When we take the Lord’s Supper we are reminded that Jesus walks that better way of love with us as well. Despite our failings, as with the disciples, God shows his love for us to the very end.

When we take the Lord’s Supper we are also reminded that Jesus calls us to walk that same path of love. Are we picking up our cross and following? Are we walking in the ways that bring healing and life?

After washing their feet, he put on his robe again and sat down and asked, “Do you understand what I was doing? You call me ‘Teacher’ and ‘Lord,’ and you are right, because that’s what I am. And since I, your Lord and Teacher, have washed your feet, you ought to wash each other’s feet. I have given you an example to follow. Do as I have done to you.

John 13:12-15 (NLT)

We do as Jesus did; we walk the path of love by serving others. We walk the path of love by taking the time, making the time, putting in the effort. We walk the path of love serving people who have not earned our love. We love by picking up our cross and serving others through offering forgiveness and reconciliation. That is the better way.

It is significant that the early Christians referred to the Christian movement as “The Way.” By this they were not referring to ‘the way to get to heaven’. Rather they were referring to the better way of life, the way of love which shows that we walk with the One from heaven. It is the way of participating in the answer to the prayer “Thy kingdom come, thy will be done on earth as it is in heaven” (Matthew 5:10).

Jesus loved the disciples to the end. What is it referring to? It refers to Jesus loving the disciples by washing their feet, and loving them by dying on the cross for their reconciliation. But it also refers to how he loved them by teaching them. Jesus loved them by showing them the better way, the way of not turning his back on those who will turn their backs on him, the way of not returning violence for violence at the cross:

Jesus said, “Father, forgive them, for they don’t know what they are doing.”

Luke 23:34 (NLT)

John experienced the love of Jesus. John experienced the love of God. He was there, his feet were washed. Then he was not there, he fled with the others. Then he was there at the cross, too late to do anything about it. There he experienced love, God’s love. He learned a better way. He wrote about it:

But anyone who does not love does not know God, for God is love.

1 John 4:8 (NLT)

People in our day may not be aware for their need for Jesus, for God. But many people are quite aware that there must be a better way. Many people are well aware that we need more love in this world. They may not be aware that Jesus showed us that better way of love two thousand years ago. They may not be aware that Jesus is willing to walk that better way of love with them, right now.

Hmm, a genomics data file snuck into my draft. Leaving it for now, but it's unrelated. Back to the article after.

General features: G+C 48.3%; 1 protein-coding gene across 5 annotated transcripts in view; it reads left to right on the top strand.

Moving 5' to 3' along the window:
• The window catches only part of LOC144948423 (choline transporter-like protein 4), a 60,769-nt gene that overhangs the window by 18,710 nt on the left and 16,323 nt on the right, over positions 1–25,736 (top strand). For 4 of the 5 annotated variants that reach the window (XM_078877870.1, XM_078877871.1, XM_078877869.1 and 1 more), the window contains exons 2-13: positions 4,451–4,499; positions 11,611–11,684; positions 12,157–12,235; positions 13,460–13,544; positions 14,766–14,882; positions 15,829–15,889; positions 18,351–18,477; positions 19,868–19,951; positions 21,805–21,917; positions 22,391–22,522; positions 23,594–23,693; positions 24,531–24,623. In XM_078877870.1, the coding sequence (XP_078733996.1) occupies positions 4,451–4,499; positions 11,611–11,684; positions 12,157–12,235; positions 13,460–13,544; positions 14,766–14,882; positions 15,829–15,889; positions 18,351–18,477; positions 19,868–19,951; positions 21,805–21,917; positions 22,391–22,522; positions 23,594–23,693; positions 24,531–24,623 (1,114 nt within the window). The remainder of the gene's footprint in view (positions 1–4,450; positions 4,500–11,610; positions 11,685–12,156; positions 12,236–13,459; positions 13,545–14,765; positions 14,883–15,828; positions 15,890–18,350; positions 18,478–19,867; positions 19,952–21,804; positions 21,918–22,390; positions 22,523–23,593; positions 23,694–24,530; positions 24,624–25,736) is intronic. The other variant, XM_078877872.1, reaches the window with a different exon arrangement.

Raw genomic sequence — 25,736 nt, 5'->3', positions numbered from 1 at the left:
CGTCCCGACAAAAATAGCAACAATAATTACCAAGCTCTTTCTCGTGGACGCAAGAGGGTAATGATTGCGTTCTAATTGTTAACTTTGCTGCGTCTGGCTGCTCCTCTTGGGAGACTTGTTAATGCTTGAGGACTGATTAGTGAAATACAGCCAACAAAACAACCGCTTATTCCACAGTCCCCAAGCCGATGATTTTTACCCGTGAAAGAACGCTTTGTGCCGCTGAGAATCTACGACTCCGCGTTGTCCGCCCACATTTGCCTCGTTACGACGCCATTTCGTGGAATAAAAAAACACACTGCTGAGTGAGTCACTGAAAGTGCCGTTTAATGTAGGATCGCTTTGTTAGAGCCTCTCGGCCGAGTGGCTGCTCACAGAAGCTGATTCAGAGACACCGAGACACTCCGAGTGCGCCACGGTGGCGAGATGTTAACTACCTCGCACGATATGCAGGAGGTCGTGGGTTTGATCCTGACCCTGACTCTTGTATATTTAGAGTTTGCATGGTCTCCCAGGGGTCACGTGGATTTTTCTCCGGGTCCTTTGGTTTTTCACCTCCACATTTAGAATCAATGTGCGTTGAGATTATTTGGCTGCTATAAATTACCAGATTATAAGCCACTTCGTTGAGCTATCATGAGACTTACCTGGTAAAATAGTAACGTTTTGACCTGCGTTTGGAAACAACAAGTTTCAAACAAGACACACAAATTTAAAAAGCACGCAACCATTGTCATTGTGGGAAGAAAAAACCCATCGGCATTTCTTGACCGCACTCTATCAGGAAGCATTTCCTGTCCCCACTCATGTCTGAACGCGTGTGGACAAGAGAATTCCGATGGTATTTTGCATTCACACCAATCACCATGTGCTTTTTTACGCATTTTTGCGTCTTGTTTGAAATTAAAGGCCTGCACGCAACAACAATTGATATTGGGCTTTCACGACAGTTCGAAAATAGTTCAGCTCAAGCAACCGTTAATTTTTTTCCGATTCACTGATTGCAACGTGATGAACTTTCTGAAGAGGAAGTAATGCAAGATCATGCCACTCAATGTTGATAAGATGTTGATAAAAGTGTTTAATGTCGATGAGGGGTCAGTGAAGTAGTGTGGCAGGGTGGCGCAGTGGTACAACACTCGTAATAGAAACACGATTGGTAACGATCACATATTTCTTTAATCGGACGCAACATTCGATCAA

Are we ready to get off the hamster wheel and out of the rat race? There is a better way. It is walking with Jesus in the way of love.

The video for the sermon on which this is based can also be seen as part of this larger “online worship expression.Clarke Dixon is a pastor in Ontario, Canada and appears here most Thursdays.

August 14, 2014

So Let Us Learn How To Serve

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John 13:3Jesus knew that the Father had put all things under his power, and that he had come from God and was returning to God; so he got up from the meal, took off his outer clothing, and wrapped a towel around his waist. After that, he poured water into a basin and began to wash his disciples’ feet, drying them with the towel that was wrapped around him.

So let us learn how to serve,
And in our lives enthrone Him;
Each other’s needs to prefer,
For it is Christ we’re serving.

~Graham Kendrick, The Servant King

I, your Lord and Teacher, have washed your feet. So you also should wash one another’s feet. I have given you an example. You should do as I have done for you. – John 13:14-15

Today’s post is from the blog Uncommon Grace by Sara Payne. The example in the introduction speaks to a type of “service” that doesn’t really cost anything; it’s driven more by a desire to be in control, a qualified type of helping.  Read this at source by clicking the title below, and if you enjoy devotionals that begin with real life examples and then dig deep into teaching, take some time to look around the rest of her blog.